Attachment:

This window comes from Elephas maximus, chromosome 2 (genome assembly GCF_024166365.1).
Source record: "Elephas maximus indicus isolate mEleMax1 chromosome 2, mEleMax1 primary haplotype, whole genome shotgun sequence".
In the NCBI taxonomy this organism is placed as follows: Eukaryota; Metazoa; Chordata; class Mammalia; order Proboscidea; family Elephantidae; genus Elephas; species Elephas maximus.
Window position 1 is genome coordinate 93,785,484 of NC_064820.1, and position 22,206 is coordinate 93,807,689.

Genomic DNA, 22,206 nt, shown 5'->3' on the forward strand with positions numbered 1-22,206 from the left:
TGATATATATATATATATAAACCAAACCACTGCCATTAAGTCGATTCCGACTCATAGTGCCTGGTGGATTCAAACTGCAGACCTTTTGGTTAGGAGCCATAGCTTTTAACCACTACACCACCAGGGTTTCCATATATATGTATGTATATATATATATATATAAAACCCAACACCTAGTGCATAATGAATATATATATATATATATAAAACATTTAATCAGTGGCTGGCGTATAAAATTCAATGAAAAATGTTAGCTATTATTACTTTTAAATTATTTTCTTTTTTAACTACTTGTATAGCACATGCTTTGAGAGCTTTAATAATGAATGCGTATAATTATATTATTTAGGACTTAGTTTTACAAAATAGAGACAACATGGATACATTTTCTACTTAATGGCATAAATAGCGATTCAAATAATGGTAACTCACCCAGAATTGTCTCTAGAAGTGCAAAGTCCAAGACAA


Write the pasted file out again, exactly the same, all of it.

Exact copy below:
This window comes from Elephas maximus, chromosome 2 (genome assembly GCF_024166365.1).
Source record: "Elephas maximus indicus isolate mEleMax1 chromosome 2, mEleMax1 primary haplotype, whole genome shotgun sequence".
In the NCBI taxonomy this organism is placed as follows: Eukaryota; Metazoa; Chordata; class Mammalia; order Proboscidea; family Elephantidae; genus Elephas; species Elephas maximus.
Window position 1 is genome coordinate 93,785,484 of NC_064820.1, and position 22,206 is coordinate 93,807,689.

Genomic DNA, 22,206 nt, shown 5'->3' on the forward strand with positions numbered 1-22,206 from the left:
TGATATATATATATATATAAACCAAACCACTGCCATTAAGTCGATTCCGACTCATAGTGCCTGGTGGATTCAAACTGCAGACCTTTTGGTTAGGAGCCATAGCTTTTAACCACTACACCACCAGGGTTTCCATATATATGTATGTATATATATATATATATAAAACCCAACACCTAGTGCATAATGAATATATATATATATATATAAAACATTTAATCAGTGGCTGGCGTATAAAATTCAATGAAAAATGTTAGCTATTATTACTTTTAAATTATTTTCTTTTTTAACTACTTGTATAGCACATGCTTTGAGAGCTTTAATAATGAATGCGTATAATTATATTATTTAGGACTTAGTTTTACAAAATAGAGACAACATGGATACATTTTCTACTTAATGGCATAAATAGCGATTCAAATAATGGTAACTCACCCAGAATTGTCTCTAGAAGTGCAAAGTCCAAGACAA